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I’m not sure how the advertisers did, but I counted 52 Super Bowl commercials Sunday. At a cost of $5.25 million for 30 seconds – more of course for the 45 sec. and one minutes spots – CBS banked a cool $382 million for an afternoon of broadcasting to the 100 million pairs of Brady-watching eyeballs on Super Bowl 53.


There were a couple of the commercials that communicated with power and class. And I will share my opinion on what those were below. And I don’t care to focus on the negative here because if I get started I will turn into a carping shrew.  But can someone tell me please how an ad agency can produce, and a CEO can approve spending $7+ million for 45 seconds of this.


Forget the flaccid content of the commercial, whose idea was it to position a Burger King hamburger with Andy Warhol?

I mean, Really?

There were two commercials that I liked a lot.


One was the commercial that was produced for Google translate, the online translation service Google makes available. They start by saying that 100 billion words are translated every day. 


It then shows examples of people all over the world getting in communication by the “simple” use of a smart phone and the Google translate feature.

The commercial shows how one can be in communication virtually anywhere on the planet in an instant. 

Fabulous. It helps put the world into communication. Watch.


I use this feature from Google for On Target Research with growing frequency. Prospective clients, mostly from Mexico and South America find us online (ontargetresearch.com). They are seeking to have market research and surveys done in order to introduce a product or service to the U.S. market, which they view as the ultimate market place – and they are right.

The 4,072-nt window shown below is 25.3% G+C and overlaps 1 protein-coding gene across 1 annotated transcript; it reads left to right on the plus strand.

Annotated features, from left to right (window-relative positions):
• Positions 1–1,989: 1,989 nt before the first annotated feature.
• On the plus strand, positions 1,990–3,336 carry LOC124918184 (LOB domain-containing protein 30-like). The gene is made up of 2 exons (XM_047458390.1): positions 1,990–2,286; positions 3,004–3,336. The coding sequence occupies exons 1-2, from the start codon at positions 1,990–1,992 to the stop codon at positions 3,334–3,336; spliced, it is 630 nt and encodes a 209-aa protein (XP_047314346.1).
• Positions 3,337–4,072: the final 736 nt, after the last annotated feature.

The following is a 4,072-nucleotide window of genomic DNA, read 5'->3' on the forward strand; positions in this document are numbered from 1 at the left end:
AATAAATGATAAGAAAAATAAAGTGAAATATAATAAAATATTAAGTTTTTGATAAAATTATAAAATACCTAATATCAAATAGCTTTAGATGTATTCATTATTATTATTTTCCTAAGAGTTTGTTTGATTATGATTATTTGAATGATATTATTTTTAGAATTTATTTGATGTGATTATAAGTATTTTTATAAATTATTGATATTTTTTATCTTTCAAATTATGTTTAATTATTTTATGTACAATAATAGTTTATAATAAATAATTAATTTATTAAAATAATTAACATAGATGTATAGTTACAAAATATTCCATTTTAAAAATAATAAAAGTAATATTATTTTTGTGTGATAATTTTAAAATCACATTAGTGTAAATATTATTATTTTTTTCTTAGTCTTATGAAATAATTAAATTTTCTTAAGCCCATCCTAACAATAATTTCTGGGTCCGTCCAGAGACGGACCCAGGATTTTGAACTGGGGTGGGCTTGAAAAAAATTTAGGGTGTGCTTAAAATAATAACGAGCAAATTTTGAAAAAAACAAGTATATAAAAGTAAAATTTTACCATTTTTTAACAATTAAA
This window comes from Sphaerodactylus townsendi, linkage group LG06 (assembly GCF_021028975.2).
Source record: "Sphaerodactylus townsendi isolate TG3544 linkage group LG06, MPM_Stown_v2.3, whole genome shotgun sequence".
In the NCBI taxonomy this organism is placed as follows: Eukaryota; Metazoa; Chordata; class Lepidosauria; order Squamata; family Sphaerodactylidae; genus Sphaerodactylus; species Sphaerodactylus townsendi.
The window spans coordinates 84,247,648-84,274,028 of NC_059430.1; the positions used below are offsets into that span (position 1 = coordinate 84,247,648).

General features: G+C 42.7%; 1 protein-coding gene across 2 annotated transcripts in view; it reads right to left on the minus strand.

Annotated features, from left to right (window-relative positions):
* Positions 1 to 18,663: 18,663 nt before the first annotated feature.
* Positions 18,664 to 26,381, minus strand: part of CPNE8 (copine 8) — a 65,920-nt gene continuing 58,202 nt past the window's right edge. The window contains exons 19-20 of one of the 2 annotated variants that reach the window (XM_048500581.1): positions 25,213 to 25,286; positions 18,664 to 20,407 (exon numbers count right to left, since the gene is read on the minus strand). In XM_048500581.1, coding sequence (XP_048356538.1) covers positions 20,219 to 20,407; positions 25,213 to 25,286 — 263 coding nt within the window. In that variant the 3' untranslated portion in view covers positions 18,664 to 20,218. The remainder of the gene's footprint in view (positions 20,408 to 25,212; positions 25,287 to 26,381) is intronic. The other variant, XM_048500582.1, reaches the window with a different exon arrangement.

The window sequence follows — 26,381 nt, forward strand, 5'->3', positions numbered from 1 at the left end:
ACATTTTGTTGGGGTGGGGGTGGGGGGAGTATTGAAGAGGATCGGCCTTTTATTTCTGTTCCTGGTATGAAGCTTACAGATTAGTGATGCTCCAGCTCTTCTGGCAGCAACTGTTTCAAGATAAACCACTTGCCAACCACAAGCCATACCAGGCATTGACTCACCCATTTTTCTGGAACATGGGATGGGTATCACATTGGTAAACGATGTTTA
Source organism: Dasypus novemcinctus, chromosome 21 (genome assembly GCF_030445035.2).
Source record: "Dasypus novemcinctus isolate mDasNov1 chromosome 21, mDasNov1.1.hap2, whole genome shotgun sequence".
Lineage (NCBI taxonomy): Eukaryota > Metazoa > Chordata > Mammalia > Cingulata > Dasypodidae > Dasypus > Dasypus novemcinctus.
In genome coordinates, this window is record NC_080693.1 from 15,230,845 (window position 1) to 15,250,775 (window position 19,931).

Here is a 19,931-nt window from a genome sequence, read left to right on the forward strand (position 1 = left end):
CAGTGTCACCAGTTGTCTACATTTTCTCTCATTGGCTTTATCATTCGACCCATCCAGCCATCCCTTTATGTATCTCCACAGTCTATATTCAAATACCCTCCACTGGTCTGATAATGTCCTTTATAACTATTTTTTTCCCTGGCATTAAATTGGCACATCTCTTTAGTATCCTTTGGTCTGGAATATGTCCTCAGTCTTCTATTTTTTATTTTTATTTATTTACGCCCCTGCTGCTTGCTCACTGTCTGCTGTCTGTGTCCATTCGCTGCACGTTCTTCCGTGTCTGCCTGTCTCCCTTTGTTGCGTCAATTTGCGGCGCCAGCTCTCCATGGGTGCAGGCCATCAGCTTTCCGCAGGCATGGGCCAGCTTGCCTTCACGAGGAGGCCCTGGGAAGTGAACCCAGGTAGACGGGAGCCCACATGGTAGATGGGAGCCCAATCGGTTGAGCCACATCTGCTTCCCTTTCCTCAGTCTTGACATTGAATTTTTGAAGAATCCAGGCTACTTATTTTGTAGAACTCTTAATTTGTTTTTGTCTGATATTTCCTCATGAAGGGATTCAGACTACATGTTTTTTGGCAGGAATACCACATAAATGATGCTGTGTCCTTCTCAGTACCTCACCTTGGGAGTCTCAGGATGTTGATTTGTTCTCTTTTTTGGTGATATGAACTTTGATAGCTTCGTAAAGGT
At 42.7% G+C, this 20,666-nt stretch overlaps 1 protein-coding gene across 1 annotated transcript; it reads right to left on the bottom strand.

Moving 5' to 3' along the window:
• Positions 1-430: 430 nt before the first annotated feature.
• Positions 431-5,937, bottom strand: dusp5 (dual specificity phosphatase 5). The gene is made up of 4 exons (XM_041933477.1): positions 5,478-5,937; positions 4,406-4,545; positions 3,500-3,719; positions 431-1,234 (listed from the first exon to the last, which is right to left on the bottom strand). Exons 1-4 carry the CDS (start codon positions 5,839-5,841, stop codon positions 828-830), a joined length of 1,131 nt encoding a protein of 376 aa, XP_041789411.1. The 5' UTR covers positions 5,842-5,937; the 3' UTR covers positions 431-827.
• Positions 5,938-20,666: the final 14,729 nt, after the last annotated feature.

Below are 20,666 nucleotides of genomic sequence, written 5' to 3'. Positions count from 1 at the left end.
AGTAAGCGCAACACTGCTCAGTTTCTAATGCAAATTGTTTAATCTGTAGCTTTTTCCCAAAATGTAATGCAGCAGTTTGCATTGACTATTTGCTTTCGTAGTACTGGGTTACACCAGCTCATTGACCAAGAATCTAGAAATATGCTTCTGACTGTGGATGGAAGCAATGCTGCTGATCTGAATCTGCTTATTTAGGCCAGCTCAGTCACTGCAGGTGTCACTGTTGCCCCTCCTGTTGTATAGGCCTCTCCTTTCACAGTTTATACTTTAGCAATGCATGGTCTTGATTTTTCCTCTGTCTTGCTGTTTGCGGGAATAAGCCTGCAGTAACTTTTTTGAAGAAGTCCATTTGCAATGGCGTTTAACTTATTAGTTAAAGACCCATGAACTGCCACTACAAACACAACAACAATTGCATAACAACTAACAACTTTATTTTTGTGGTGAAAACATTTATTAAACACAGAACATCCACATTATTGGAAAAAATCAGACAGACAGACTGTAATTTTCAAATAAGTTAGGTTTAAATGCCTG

Calling my Spanish rudimentary is way to kind.

I put the query into Google translate. See what prospect needs or wants and then answer them in English, have Google translate my response to Spanish, copy, paste into an email and send. The entire transaction goes this way.

But the commercial demonstrated the software’s use in many ways and in many cultures. It was well produced and got the message across wonderfully.


It wasn’t so much the production values of the Washington Post’s  commercial, it was the message.

I am not a fan of the Post’s liberal editorial policy and the slant of their journalism that seems to come from the mind of a Georgetown graduate student.

But if anyone has the right to be called the apostle of the First Amendment, it is the Washington Post.

Their iconic expose of the Watergate scandal including the illegal activities of the Nixon White House was immortalized by Robert Redford and Dustin Hoffman in film (All the President’s Men).

And, more recently, it was Stephen Spielberg that called on Tom Hanks and Meryl Streep to tell the story of the Post’s fight (along with the New York Times) to publish the Pentagon Papers.

The Pentagon Papers “… revealed that the presidential administrations of Harry S. Truman, Dwight D. Eisenhower, , John F. Kennedy and Lyndon B. Johnson had all misled the public about the degree of U.S. involvement in Vietnam, from Truman’s decision to give military aid to France during its struggle against the communist-led Viet Minh to Johnson’s development of plans to escalate the war in Vietnam as early as 1964, even as he claimed the opposite during that year’s presidential election.”

So the Washington Post has bragging rights. But they didn’t brag. They promoted the use of journalism to tell the important stories.

I fear this mission has gone astray in recent years. But the Post’s commercial reminded viewers of what it should be. And for that, their commercial said something important and stood out.

Their message: Democracy Dies in Darkness.

It’s true. It does.

It is worth a look, or even a second look if you saw it Sunday.


I will spare you a long commercial here and simply say that if you are going to give your website a facelift, create a new marketing piece or produce a commercial you should spend a few bucks first and survey your public to see what they think is valuable about what it is that you sell. It will increase response and leads and ultimately sales. Which is, after all, is why most folks are in business.

“In short, and you know I am a believer, without good surveys, marketing dollars are wasted. Way more dollars wasted than are spent with you doing the surveys. Surveys are the aerodynamic engineering of any marketing plan – is that positioning? Without surveys, you can get there. But you are wasting energy/dollars along the way. 

And when it comes to doing surveys, you and On Target will always be my first choice.” TW Public Relations Professional




Bruce Wiseman

President & CEO

On Target Researcj